Cyber security as a business enabler

18th May 2021

For any business dealing with consumers' personal information, cyber security needs to be high on the agenda.

With ever increasing regulation around data and cyber attacks on the rise, the potential reputational and financial costs associated with a security breach are higher than ever. Just in the past year, organisations including Virgin Media, EasyJet, the Marriott, Twitter and even the Financial Conduct Authority have been subject to high profile data breaches.

And with the pandemic accelerating the global march towards online business transactions and experiences, the need for businesses to implement robust cyber security practices has never been greater.

Our Chief Information Security Officer, Alex Haynes, suggests there are three simple approaches businesses look to adopt to identify system vulnerabilities, pre-empt security breaches and transform data security into an enabler for high performing teams, assuming responsibility for end-to-end security throughout the product life cycle.

1. Penetration testing
A mainstay of cyber security is penetration testing, also known as pentesting or ethical hacking: an authorised simulation of a cyber attack, designed to determine the strengths and weaknesses of an organisation's IT infrastructure in order to maximise business continuity in the event of attack.

Different pentesting methodologies are available, including traditional, automated and crowdsourced approaches. While the manual approach may be useful for projects where human intelligence is needed to determine the direction of testing, it can risk missing crucial weaknesses, depending on the expertise of the tester or the constraints of any deadlines they are working to.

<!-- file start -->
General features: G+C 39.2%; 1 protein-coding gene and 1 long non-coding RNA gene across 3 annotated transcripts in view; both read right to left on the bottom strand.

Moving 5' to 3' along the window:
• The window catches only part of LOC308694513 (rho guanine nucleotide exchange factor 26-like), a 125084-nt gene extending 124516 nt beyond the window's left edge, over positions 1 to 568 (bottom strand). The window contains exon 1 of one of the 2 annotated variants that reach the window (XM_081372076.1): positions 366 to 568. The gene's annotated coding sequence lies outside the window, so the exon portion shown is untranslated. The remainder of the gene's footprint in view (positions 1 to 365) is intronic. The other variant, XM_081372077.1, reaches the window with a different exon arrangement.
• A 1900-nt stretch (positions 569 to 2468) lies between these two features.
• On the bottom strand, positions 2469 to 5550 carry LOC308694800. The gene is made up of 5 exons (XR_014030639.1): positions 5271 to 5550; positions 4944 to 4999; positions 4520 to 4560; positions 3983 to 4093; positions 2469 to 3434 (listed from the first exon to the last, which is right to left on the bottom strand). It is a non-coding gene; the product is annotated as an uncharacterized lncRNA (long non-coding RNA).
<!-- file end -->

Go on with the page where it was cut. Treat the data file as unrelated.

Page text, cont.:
Further, the speed of technology development is accelerating at such a pace that manual testing cycles – which are often annual – fail to keep up.

Automation can be a faster, more efficient and reliable way to apply the latest performance testing tools to automatically scan, exploit and report on an organisation's vulnerabilities. Ongoing evaluation of these tools is important to maintain high levels of cybersecurity.

Perhaps more controversially, crowdsourcing incentivises testers to identify vulnerabilities in return for rewards – a 'payment by results' approach. With ideological concerns around the hours of unpaid labour involved in this gig economy styled model, CDL eschews this approach, seeing far greater value in implementing security measures early on in the software development process rather than looking to 'patch up' a finished product.

'Shifting left'
'Shifting left' to address security while the product is still in development ensures faster and more frequent security testing, auditing the code and practices that go into the software development process.

Crucial benefits include lower development costs (it's cheaper to fix security issues before they become embedded within the product), faster introduction of new technologies (both through early feedback loops and automated security testing) and, crucially, higher quality software.

Fixing 'human' flaws
Finally, security professionals can shift left even further by working with developers to understand who is writing the code and the extent of their security knowledge, helping them to build their skills over time.

This collaborative approach is known as DevSecOps (development, security and operations) and involves all members of a cross-functional team taking responsibility for the security of a product from the earliest stages of its development.

DevSecOps also works to make security a business enabler rather than a barrier; it gives everyone the tools to automate security rather than having to jump through hoops on each occasion, leading to high-performing teams with shared goals and responsibility for security across the entire product lifecycle. Including the use of innovative training and assessment tools to fix 'human' flaws before any code is written, the end result is more informed, efficient and secure development strategies.

Final thought
It's a given that forward-looking businesses need to place technology at their heart of their business. More than this though, they need to ensure it is protected by embedding security strategies into every stage of their development and operations processes. The outcome will be resilient systems and reduced exposure to cyber threats.